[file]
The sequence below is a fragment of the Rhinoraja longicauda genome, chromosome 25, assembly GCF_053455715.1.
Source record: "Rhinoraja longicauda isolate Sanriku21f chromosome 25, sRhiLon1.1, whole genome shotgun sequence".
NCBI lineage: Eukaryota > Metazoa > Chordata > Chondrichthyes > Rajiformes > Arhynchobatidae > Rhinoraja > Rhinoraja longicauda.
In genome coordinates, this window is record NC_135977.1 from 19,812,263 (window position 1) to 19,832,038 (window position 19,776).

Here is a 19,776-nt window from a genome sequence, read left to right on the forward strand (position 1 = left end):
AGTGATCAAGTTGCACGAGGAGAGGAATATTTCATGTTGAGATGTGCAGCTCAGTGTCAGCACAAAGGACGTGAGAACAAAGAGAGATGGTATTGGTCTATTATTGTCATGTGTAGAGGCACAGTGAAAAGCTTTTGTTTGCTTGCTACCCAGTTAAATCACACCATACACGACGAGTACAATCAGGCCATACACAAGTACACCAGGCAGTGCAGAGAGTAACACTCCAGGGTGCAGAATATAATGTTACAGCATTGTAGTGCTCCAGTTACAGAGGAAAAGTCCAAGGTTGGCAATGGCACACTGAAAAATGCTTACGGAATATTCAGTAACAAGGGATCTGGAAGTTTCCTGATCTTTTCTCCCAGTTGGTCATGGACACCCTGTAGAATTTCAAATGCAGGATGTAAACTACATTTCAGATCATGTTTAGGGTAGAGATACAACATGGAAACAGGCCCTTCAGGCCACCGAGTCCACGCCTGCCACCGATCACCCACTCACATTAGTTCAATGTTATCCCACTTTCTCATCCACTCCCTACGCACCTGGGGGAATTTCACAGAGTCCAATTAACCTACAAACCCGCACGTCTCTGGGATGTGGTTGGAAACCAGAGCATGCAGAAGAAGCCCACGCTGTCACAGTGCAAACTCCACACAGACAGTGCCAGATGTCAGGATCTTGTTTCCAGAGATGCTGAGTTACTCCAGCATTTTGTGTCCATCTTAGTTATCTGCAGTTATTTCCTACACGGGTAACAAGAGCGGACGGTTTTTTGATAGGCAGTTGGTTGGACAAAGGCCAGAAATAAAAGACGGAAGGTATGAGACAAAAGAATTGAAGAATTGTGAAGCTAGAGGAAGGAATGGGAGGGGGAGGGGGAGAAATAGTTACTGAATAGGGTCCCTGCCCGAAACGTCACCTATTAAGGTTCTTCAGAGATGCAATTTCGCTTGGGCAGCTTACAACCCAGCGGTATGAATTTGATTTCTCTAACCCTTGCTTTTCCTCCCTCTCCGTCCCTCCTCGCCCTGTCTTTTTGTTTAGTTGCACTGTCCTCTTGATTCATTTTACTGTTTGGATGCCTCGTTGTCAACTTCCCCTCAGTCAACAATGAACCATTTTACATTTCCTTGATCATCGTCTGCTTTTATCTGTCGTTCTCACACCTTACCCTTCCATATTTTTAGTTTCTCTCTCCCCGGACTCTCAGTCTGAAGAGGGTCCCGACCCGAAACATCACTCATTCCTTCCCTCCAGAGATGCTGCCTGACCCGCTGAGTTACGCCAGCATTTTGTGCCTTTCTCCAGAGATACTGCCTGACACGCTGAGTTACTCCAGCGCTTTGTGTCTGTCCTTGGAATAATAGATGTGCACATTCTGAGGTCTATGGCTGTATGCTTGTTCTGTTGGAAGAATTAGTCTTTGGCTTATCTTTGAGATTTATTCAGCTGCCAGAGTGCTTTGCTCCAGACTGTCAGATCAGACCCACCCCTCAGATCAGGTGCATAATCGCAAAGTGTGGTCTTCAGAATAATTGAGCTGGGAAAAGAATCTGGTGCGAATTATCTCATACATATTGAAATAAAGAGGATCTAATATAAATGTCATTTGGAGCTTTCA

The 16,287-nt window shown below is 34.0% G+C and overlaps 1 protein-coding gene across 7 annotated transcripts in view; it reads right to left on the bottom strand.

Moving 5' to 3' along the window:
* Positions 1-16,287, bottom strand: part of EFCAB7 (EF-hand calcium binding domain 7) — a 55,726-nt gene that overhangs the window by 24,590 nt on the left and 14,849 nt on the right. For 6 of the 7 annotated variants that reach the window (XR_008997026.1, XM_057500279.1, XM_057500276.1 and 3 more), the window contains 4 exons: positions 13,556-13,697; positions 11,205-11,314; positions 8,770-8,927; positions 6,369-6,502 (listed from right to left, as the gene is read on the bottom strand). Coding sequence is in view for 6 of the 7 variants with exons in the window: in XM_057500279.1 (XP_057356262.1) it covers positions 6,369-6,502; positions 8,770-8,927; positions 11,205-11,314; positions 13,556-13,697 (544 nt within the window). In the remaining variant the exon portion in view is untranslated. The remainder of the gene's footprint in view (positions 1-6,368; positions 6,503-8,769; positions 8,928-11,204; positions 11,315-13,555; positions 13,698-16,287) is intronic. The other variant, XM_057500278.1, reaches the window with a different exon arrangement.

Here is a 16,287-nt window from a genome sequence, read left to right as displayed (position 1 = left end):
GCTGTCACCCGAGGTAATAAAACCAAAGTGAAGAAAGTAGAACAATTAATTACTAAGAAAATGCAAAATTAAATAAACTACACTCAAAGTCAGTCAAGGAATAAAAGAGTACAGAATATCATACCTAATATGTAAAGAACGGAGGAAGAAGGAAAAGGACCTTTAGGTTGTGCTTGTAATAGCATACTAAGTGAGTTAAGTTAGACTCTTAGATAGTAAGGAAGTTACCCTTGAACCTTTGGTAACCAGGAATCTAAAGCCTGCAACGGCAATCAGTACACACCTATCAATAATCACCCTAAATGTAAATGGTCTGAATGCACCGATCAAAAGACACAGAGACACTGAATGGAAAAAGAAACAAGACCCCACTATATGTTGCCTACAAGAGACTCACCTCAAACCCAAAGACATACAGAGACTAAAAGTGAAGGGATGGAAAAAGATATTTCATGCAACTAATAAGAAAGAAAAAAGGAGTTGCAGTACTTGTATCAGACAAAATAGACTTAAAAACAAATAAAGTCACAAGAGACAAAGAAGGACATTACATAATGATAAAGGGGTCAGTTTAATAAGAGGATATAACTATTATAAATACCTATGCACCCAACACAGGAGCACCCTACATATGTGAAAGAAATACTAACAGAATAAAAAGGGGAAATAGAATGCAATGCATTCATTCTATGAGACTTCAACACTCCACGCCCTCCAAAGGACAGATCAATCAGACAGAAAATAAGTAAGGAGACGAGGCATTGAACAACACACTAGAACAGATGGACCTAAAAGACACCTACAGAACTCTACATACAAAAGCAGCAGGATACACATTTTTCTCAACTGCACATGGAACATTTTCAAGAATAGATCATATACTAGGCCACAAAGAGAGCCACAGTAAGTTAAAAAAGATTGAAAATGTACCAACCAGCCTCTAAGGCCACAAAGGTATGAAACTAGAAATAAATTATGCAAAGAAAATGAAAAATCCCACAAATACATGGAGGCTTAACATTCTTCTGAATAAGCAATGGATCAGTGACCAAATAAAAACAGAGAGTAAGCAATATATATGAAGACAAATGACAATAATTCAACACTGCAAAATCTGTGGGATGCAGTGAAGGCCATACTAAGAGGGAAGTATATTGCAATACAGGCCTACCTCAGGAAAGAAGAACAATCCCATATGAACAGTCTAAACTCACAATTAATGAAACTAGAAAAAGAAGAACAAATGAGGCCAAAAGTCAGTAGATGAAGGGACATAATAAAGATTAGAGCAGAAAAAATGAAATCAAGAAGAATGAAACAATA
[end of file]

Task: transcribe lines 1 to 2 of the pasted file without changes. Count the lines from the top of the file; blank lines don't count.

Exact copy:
The sequence below is a fragment of the Rhinoraja longicauda genome, chromosome 25, assembly GCF_053455715.1.
Source record: "Rhinoraja longicauda isolate Sanriku21f chromosome 25, sRhiLon1.1, whole genome shotgun sequence".